Tuesday, January 31, 2012

Music History, Pt. 1

The novelist Jonathon Franzen hates e-books, at least according to an article in the Daily Telegraph. The article doesn’t really present a cogent argument against e-books. I’m sure Franzen has more elaborate thoughts on why e-books should be scorned. I can see some value to e-books as a way to carry multiple books in a small package. I’m thinking specifically of the small school children I see all the time lugging backpacks that appear to weigh half as much as they do. Give them e-books to alleviate the cruelty of having to carry heavy textbooks all day.

For the most part, I empathize with Franzen’s view of e-books. They’re the literary equivalent of iPods. Of course, iPods have their use for portable music. But if they’re the only medium through which you listen to music, then you’re impoverishing yourself of the full pleasure of listening to music. I won’t repeat my diatribe on the quality of music reproduction again. Instead, allow me to expound on Franzen’s observation on the “permanence” of the printed book. I’m not sure exactly what Franzen meant by the comment, but here’s my take on how it relates to vinyl records.

Each record is rich in history. As long as the record exists, so does its history. I’m not referring only to the music contained in the record, but more the physical entity of a record as a historical artifact. For example, the cover design usually portrays the aesthetic of the time, as well as the technology. Older records have a paste-over back cover. Newer records have covers that are folded over that doesn’t require pasting over a separate sheet on the back. Even the inner sleeve contains historical information, whether it’s a polyvinyl bag that Columbia used in the 50s or a paper sleeve advertising “loss leader” records one could order by mail from Warner Brothers in the 70s. One can date records by the design and content of the label or information contained in the dead wax. Each record you hold relates to a specific point in time. Then there is the personal history of the record, the fingerprints on the vinyl, the yellowing of the cover, the newspaper article clipped and saved inside the cover, the name of the previous owner written on the cover, the check marks next to favorite songs, etc. Compare all this information to a digital music file. The latter exists in a historic vacuum, with no reference to a point of time or any record of its history since its creation. I suppose you could track when a song was downloaded, how many times a song has been played, or assign it a rating in iTunes. In other words, a digital music file has history in terms of cold, hard data.

You could take Nicholson Baker’s lament of the demise of the library card catalog and multiply it by many factors for the demise of vinyl records. When music is converted to a digital format and the actual vinyl record is disposed of, a little bit of history is wiped out. Vinyl records are “permanent” artifacts in a historical continuum. As such they allow us to connect to the past and make sense of it, just as archaeologists learn about a past culture through objects they uncover.

The qualities that define digital music is detachment (from history and the physical world), disconnection (the ease of isolating songs from the rest of an album), and its defiance of being personal. To this last point, I have a few albums signed by the artists themselves. It’s a personal touch that adds personal value to the record. How does an artist autograph an mp3?

Sunday, January 29, 2012

Dollar Records

One of the consequences of the vinyl revival is the dearth of decent finds in the dollar bins. Albums that once could be found for a dollar are now selling for $3 and up. So I was really surprised by the following albums dug up for a dollar:

Minutemen, Double Nickels on the Dime (SST, 2-LP). Yeah, I already own this, but I couldn't pass up a second copy for a dollar. Here's something that non-vinyl listeners miss out on: the messages scrawled into the dead wax of most SST albums. On the four sides of Double Nickel, the Minutemen pronounce: "ARENA ROCK IS THE NEW WAVE"; "PUNK ROCK IS THE NEW NOSTALGIA"; "DANCE ROCK IS THE NEW PASTURE"; and "CHUMP ROCK IS THE NEW COOL".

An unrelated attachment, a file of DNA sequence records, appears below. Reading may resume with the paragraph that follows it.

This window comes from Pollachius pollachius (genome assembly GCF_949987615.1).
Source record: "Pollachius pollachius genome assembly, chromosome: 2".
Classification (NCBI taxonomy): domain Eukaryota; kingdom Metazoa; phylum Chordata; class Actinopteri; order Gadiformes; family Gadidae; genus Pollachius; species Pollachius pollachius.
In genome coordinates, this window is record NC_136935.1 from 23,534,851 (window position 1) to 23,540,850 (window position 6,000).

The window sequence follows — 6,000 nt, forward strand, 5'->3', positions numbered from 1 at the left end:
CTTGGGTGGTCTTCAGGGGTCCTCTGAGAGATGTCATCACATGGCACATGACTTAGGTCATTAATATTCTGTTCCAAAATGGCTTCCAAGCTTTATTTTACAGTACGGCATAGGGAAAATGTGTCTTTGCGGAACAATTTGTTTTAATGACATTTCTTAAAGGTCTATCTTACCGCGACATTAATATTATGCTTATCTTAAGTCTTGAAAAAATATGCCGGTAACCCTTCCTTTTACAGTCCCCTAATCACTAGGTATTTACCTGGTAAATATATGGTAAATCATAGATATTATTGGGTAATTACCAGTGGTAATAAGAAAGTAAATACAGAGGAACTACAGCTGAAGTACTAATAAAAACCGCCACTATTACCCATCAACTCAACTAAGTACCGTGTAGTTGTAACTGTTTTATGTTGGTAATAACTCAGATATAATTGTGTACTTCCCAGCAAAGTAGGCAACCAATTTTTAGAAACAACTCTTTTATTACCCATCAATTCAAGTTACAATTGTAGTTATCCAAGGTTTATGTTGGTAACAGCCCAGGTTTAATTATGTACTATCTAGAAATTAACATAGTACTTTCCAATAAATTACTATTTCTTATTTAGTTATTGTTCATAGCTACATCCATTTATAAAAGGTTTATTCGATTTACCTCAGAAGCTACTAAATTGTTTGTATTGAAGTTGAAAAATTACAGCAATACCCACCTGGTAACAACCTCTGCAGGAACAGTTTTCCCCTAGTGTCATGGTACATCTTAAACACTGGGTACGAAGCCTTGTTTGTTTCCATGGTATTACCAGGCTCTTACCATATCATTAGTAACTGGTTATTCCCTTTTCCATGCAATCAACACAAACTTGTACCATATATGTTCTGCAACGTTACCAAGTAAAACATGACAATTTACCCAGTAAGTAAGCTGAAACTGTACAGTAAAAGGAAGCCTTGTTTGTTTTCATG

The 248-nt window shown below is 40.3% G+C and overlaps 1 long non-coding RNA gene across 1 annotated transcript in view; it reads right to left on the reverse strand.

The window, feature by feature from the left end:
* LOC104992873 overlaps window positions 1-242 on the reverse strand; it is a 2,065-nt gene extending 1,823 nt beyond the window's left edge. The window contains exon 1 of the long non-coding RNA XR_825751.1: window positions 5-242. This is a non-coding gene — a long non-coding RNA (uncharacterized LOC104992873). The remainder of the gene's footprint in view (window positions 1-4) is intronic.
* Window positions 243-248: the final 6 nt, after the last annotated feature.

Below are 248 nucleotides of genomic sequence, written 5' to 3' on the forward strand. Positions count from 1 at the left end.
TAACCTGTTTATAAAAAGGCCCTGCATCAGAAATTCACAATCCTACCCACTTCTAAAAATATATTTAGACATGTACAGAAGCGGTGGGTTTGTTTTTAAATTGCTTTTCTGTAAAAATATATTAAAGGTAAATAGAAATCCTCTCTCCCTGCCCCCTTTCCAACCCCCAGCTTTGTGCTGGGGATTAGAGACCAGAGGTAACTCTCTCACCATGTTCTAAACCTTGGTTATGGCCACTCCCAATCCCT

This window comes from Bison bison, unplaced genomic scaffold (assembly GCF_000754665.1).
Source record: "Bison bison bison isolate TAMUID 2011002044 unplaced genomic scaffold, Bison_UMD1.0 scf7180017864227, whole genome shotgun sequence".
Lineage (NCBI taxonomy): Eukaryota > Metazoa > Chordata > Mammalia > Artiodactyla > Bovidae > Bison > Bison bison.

Waylon Jennings, Ramblin' Man (RCA, orange label). Great music for drinking beer by.

Run DMC, Run DMC (Profile label). Alright! Old school rap. Rocky needs a track suit to wear for listening to this album.

The Happenings, Bye-Bye, So Long, Farewell... See You in September (B.T. Puppy Records, mono). From the liner notes on the back cover: "An exceptional group HAPPENING now looks for larger goals. 1st - meeting the many happeningpeople, especially the happeninggirls, to whom the guys say a very special, a warm HELLO". I'd hate to think what their smaller goals were--perhaps: "Make a delicious sandwich." Then they realized, man, this ain't a happeningsandwich.

The Doors, The Doors (Elektra, brown label, mono). The mono pressing of this album is relatively rare. This is only the second copy I've seen. The mono mix is different from the stereo mix that everyone is familiar with, including extra lines in "The End".

Wednesday, January 25, 2012

Swedish Pop Music Break: Teddybears

Even the bears in Sweden are getting into the music scene:

Monday, January 16, 2012

What Happened to Country Music?

Today I was listening to Waylon Jennings' album Hangin' On, a great album that includes the Harlan Howard-penned tune "The Chokin' Kind". It's the same song that Joe Simon recorded in 1969 that ended up #1 on the R&B chart. Jennings' album came out in 1968. It's incredible in this day and age to think that an R&B artist would cover a country song, but in the 50s and 60s there seemed to be an open border between the two genres. Artists like Ray Charles inhabited both worlds comfortably. This isn't surprising since both genres have roots in the blues. If you listen to the lyrics of classic country songs and classic R&B songs, they aren't that different. It's the presentation that differs.

Howard defined country music as "three chords and the truth". I suppose that could also define R&B and rock music. It seems that the differences between the musical two genres began to harden in the 70s, fed by identity politics resulting in a feedback loop between social forces and music-making. The border between country and R&B began to close. One could conjecture that as legal and mandated geographic boundaries began to dissolve between whites (the primary country audience) and blacks (the primary R&B audience), other borders were created in the cultural realm to reinforce ethnic identities. Could whites really understand songs about growing up in the projects that came to be prevalent in 70s R&B to the rap music of today? Could blacks really understand--what?--the appeal of cowboy boots and hats and gung-ho patriotism? What defines country music these days? It seems to be about nothing but cultural markers. Where is Charley Pride when you need him?